Appellants Mark K. Kirves and Gary Hopkins appeal from the trial court's order granting summary judgment to appellee/plaintiff Juno Industries on the issue of appellants' personal liability for debts incurred by appellants' corporation, Plastechnical Services, Inc. ("Plastechnical"). We affirm.
On October 18, 1989, appellants signed a "Letter of Guarantee" which stated in part that the undersigned parties, appellants, were "authorized in my/our capacity to bind my/our firm" to the credit terms delineated therein. However, the final line of the contract stated that "I/we the undersigned, personally guarantee the payment of all charges on the above account." (Emphasis supplied.) Following this statement, the company name, Plastechnical Services, Inc., and the company address were supplied. Appellant Kirves' signature was followed by the title "President," and appellant Hopkins' signature was followed by "Sec/Treasurer." Under both signatures, apparently as part of the standard contract language, was the notation, "*Authorized Signature and Title," and at the bottom of the contract was the note "*Must be officer of company."
Between April and July 1992, almost three years after this contract was executed, Plastechnical failed to pay invoices totaling $19,582.69. Appellee sued for breach of contract of suretyship in August 1995, claiming an outstanding debt of $31,082.69 for goods and services provided, as well as accrued interest and attorney fees. 1
The trial court granted appellee's motion for summary judgment on January 17, 1997, awarding appellee $19,482.69 in principal, $13,909.90 in interest, and $4,998.88 in attorney fees, pursuant to OCGA 13-1-11
(a) (2). Appellants challenge the trial court's order, asserting that material issues of fact exist regarding whether or not they signed the letter of guarantee in their personal capacity or as representatives of Plastechnical.
"To prevail at summary judgment under OCGA 9-11-56
, the moving party must demonstrate that there is no genuine issue of material fact and that the undisputed facts, viewed in the light most favorable to the nonmoving party, warrant judgment as a matter of law. OCGA 9-11-56
(c)." Lau's Corp. v. Haskins, 61 Ga. 491 (405 SE2d 474) (1991)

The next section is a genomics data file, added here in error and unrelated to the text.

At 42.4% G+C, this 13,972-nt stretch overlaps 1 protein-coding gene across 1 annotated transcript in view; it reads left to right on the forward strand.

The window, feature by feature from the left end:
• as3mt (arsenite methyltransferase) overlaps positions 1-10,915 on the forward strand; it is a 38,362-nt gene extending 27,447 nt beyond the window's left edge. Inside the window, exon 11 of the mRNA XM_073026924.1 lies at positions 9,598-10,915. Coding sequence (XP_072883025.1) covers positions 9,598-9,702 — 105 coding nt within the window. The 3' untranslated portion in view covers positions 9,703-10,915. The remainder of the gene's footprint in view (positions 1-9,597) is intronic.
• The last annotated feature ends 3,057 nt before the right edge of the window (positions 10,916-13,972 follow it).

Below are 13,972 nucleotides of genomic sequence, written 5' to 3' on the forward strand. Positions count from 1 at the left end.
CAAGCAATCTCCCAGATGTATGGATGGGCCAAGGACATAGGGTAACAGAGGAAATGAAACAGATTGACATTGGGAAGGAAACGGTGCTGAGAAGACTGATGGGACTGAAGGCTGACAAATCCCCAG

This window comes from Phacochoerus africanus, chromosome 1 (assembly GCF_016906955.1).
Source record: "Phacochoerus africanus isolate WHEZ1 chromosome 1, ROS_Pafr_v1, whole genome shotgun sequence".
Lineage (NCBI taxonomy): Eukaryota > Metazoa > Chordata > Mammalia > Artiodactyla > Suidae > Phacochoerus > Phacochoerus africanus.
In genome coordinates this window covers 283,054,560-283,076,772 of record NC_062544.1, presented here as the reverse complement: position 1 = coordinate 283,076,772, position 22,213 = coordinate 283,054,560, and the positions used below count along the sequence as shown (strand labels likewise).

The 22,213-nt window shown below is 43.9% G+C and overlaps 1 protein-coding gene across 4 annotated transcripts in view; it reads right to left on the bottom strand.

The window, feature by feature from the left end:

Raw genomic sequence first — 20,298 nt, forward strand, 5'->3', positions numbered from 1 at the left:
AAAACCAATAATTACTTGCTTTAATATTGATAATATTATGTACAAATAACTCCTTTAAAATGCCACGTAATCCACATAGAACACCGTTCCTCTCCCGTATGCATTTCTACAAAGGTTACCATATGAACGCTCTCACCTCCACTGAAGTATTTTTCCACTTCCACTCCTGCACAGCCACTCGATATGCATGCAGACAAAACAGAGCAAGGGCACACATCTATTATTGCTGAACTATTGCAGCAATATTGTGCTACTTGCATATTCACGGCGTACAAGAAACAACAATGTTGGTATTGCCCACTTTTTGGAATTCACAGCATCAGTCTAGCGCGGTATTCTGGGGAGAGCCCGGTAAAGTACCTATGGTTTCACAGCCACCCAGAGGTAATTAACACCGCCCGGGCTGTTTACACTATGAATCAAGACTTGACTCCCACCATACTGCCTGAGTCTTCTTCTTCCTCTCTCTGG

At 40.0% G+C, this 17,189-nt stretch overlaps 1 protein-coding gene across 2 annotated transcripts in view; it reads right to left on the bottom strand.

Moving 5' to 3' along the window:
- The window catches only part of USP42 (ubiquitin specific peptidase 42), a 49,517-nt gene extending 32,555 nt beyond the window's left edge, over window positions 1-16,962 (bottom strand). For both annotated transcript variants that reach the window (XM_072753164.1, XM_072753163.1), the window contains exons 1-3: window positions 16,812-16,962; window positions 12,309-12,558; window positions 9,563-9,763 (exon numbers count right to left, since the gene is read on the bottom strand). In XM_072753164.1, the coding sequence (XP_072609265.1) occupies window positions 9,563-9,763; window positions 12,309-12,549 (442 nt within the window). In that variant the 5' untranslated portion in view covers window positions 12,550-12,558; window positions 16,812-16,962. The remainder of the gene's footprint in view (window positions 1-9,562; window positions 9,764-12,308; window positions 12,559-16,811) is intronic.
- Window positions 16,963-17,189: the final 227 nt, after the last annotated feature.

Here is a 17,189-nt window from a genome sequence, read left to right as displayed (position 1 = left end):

Further, "[t]he construction of a contract is a question of law for the court," while fact questions must be resolved by a jury. OCGA 13-2-1
. "It is well established that a court should avoid an interpretation of a contract which renders portions of the language of the contract meaningless. Burch v. Ragan, 92 Ga. App. 605 (89 SE2d 541)
[(1955)]; OCGA 13-2-2
(4)." Bd. of Regents &c. of Ga. v. A. B. & E., Inc., 182 Ga. App. 671
, 675 (357 SE2d 100
In the case sub judice, the contract is unambiguous, and it is clear that appellee extended credit for future product shipments to Plastechnical while also securing a personal guarantee of payment from the appellants. Any other construction of the "Letter of Guarantee" signed by appellants would be meaningless.
As such, this case is virtually indistinguishable from Upshaw v. Southern Wholesale Flooring Co., 197 Ga. App. 511 (398 SE2d 749) (1990)
, which held that a corporate secretary was personally bound under a surety contract, even though the abbreviation "Sec." immediately followed her signature on the contract. Id. at 513 (3). This Court held that appellant had "unambiguously signed in her individual capacity and not in her representative capacity" an that "if appellant's signature were held to have been made in her corporate capacity, the language of guaranty would be rendered meaningless. [Cit.]" Id.
Therefore, the trial court did not err in granting appellee's motion for summary judgment on the issue of appellants' personal liability under the contract and in ordering the appellants to pay $38,391.47 in principal, accrued interest, and attorney fees.
Cabaniss & Adkins, George M. Cabaniss, Jr., for appellee.